There have been several discussions and arguments regarding whether public administration can be categorized as a Science or as an Art. During our discussion of the topic earlier, we had come across authors and social scientists who vehemently supported the cause that public administration was a science indeed and amongst the most notable supporters of this theory where Luther Gulick and Lyndall Urvick.
Gulick and Urvick were born in faraway lands from each other, Gulick in Japan while Urvick in Britain. Gulick completed his studies from the Columbia University, served on the National Defense Council during the First World War. He served as the administrator of the New York City for 2 years during 1954-56 and was also the president of the Institute of Public Administration, New York from 1962-82. He was also the author of several books like Administrative Reflections of World War II, Metropolitan Problems and American Ideas, Modern Management of the City of New York and Papers on the Science of Administration.
Urwick completed his education from Oxford University and like Gulick served in the First World War as the Lt. Col of the British army. Urwick was also associated with several international management institutes and published several books like The Management of Tomorrow: The Making of Scientific Management, Leadership in XX Century Organizations, The Patterns of Management and also worked as an editor of several papers on science of administration. He was also a well reputed and renowned industrial consultant who worked extensively for introducing the management education in UK.
Urwick edited the most important work, Papers on the Science of Administration presented by Gulick in 1937. Both of these thinkers were greatly influenced by Fayol and Taylor and the idea of machine model of the man. All this combined with their respective military and industrial background led them to propose the Classical Theory of Management or the Administrative Management Theory. The classical theory projects public administration as a science. Both these authors argued that like the stream of engineering became science through methods of empirical observation, systematic finding and recordings over a period of time similarly, public administrators can create the science of administration.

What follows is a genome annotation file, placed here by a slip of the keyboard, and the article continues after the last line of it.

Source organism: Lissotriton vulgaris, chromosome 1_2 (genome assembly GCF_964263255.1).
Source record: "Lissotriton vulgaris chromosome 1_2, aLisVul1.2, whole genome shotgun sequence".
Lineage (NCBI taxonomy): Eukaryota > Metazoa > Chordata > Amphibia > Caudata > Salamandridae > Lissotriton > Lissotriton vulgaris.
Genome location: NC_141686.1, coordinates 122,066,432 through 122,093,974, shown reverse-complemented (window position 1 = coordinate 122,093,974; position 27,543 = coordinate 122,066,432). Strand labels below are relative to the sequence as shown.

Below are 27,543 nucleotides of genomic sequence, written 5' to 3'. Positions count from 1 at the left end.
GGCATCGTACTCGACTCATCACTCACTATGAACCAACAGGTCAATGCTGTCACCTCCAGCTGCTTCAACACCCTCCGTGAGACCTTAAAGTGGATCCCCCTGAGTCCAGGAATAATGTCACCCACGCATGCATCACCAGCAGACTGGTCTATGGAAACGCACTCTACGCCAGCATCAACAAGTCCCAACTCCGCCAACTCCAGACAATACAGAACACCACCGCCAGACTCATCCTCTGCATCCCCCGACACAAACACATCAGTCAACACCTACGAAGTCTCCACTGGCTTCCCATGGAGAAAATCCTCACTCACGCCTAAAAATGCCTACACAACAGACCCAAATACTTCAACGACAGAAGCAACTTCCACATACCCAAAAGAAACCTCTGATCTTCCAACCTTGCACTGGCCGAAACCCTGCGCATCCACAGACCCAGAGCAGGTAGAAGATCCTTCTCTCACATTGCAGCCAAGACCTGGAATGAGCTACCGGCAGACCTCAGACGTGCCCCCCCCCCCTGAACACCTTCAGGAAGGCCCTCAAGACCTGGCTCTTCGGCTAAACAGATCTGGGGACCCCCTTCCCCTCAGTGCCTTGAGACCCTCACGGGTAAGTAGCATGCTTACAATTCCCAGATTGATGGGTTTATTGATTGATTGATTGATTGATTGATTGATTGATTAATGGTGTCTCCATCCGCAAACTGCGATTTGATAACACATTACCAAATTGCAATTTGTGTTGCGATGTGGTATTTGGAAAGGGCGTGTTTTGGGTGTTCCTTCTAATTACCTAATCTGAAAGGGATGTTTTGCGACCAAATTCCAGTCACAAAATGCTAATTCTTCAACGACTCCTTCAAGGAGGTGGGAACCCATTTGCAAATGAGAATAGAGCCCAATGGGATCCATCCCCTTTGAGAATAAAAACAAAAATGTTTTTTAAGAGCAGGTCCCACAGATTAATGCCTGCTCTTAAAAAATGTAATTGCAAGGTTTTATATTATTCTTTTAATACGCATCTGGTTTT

Both the authors also stressed on the importance of the structure of the organization. Urwick wrote that lack of structure can lead to a lot of inefficiencies and confusion within an organization and Gulick went ahead to identify 10 principles on which the organizational structure can be designed. Below are the 10 principles as listed by Gulick:
The last principle regarding the span of control of a senior executive or a leader, acted as a stimulant for other authors on writing about leadership. According to this last principle, the executive should have less number of people directly reporting to him to increase his efficiency.
Urwick believed that there are 8 principles on which an organization can function, the important points being:
And lastly, we can end the discussion without writing about Gulicks POSDCORB, each word signifying the various executive functions:
Management students shall find the above terms quite familiar, relevant and of everyday use. In the next section, we shall be talking about the Human Relations Theory. The reader is now getting a chance to understand in individuality and detail that how the progresses made in other streams had an influence on the thinkers of public administration.